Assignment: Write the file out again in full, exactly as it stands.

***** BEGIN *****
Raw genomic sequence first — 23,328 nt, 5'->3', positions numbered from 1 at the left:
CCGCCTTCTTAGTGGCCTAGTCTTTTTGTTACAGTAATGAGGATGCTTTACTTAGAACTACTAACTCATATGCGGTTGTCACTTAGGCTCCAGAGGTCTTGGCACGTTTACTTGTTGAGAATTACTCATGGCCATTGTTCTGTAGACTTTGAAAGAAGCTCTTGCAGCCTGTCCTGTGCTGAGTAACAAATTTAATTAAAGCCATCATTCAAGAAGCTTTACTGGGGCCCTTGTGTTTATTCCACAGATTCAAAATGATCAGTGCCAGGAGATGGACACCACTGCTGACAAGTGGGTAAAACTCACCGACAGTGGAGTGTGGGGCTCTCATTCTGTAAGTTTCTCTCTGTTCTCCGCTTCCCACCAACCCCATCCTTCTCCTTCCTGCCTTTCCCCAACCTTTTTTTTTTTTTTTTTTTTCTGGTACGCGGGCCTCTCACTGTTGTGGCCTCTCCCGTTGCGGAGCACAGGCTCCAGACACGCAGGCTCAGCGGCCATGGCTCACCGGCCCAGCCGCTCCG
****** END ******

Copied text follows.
Raw genomic sequence first — 23,328 nt, 5'->3', positions numbered from 1 at the left:
CCGCCTTCTTAGTGGCCTAGTCTTTTTGTTACAGTAATGAGGATGCTTTACTTAGAACTACTAACTCATATGCGGTTGTCACTTAGGCTCCAGAGGTCTTGGCACGTTTACTTGTTGAGAATTACTCATGGCCATTGTTCTGTAGACTTTGAAAGAAGCTCTTGCAGCCTGTCCTGTGCTGAGTAACAAATTTAATTAAAGCCATCATTCAAGAAGCTTTACTGGGGCCCTTGTGTTTATTCCACAGATTCAAAATGATCAGTGCCAGGAGATGGACACCACTGCTGACAAGTGGGTAAAACTCACCGACAGTGGAGTGTGGGGCTCTCATTCTGTAAGTTTCTCTCTGTTCTCCGCTTCCCACCAACCCCATCCTTCTCCTTCCTGCCTTTCCCCAACCTTTTTTTTTTTTTTTTTTTTCTGGTACGCGGGCCTCTCACTGTTGTGGCCTCTCCCGTTGCGGAGCACAGGCTCCAGACACGCAGGCTCAGCGGCCATGGCTCACCGGCCCAGCCGCTCCG